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Swimming against the current for fun and profit

For every industry – including ours – there is ‘common knowledge’. As in: ‘It’s common knowledge that millennials approach work differently’. Or ‘Using direct mail to promote a job board is stupid’. Or ’42 million people will be working in the gig economy by 2020′.

Some of this common knowledge comes from experience – perhaps you repeatedly tried to promote your services via direct mail, and failed miserably. Some of this knowledge becomes ‘common’ because lots of people say it’s true – so it must be, right? And some of it is based on ever-shifting definitions (what exactly is ‘gig work’?).

Nevertheless, we all (myself included) rely on common knowledge. Why? As mentioned above, perhaps you’ve had enough experience that you know that retargeting works really well for promoting your site to job seekers. Maybe a few years back you did a carefully calibrated test between multiple marketing channels and learned which ones delivered the best results. Or maybe you feel you are pressed to make a decision, and you don’t have the time for a new test – so you rely on the advice of a trusted colleague.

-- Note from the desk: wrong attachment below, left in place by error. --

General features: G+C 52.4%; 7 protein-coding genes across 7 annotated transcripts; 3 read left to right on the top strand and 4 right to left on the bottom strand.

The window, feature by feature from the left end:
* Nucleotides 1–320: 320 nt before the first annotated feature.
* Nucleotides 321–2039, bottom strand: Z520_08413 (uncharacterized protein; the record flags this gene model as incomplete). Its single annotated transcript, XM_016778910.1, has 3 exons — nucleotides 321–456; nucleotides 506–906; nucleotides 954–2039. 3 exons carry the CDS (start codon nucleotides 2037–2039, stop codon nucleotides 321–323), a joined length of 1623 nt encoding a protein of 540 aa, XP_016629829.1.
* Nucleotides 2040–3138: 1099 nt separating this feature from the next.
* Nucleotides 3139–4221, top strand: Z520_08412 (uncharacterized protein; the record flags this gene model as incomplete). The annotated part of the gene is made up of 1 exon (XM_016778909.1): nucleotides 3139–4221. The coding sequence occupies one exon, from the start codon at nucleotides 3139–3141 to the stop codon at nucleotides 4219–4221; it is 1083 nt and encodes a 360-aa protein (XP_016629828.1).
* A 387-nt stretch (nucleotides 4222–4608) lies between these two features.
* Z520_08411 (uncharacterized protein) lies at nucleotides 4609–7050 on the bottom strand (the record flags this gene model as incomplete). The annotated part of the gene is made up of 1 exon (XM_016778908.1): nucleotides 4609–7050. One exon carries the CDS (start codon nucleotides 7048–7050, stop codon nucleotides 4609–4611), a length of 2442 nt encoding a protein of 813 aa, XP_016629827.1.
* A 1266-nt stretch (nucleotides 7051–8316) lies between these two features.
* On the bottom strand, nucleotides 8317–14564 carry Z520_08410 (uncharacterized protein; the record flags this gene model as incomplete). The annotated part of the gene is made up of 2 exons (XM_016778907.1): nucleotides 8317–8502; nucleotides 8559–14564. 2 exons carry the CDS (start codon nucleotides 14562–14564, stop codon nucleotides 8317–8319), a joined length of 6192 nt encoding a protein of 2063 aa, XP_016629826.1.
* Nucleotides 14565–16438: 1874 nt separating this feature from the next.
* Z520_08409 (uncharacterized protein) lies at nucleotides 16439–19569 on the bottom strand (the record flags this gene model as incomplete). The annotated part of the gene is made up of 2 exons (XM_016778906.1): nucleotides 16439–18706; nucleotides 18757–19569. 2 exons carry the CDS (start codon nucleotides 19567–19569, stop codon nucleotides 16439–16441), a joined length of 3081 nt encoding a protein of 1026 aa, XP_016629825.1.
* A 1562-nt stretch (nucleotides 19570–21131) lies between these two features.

However, I want to argue for the value of doing something different on a regular basis. Trying something you’ve never tried. Or trying something that failed in the distant past. Or trying something that you know works in a completely different industry – but isn’t common in ours. In other words: try swimming against the current at least once a year.

What do I mean? Here’s one example. Several years ago, when ZipRecruiter was still a scrappy upstart, they landed a big infusion of funding – $63 million, to be exact. Now, that kind of cash would be likely to generate growth for any business – and it did for Zip. But…the way Zip used part of it was somewhat unexpected. They launched a massive direct mail campaign targeting employers.

Direct mail? Were they crazy?? Well, maybe. But…direct mail had been falling out of favor in all types of marketing for many years. Thus, the total volume of mail received by employers had dropped substantially. So what did that do for the mail that was still being sent? It made what mail was actually sent more visible, and thus increased open rates. Which in turned increased the effectiveness of direct mail marketing. So maybe Zip wasn’t that crazy after all.

And in fact – although many factors have played into their growth – Zip has grown dramatically since those days (I believe current valuation is $1B+). So swimming against the current paid off.

Take a look at what you’re planning for 2020 – and leave a little room for swimming against the current. You may be pleasantly surprised with the results.

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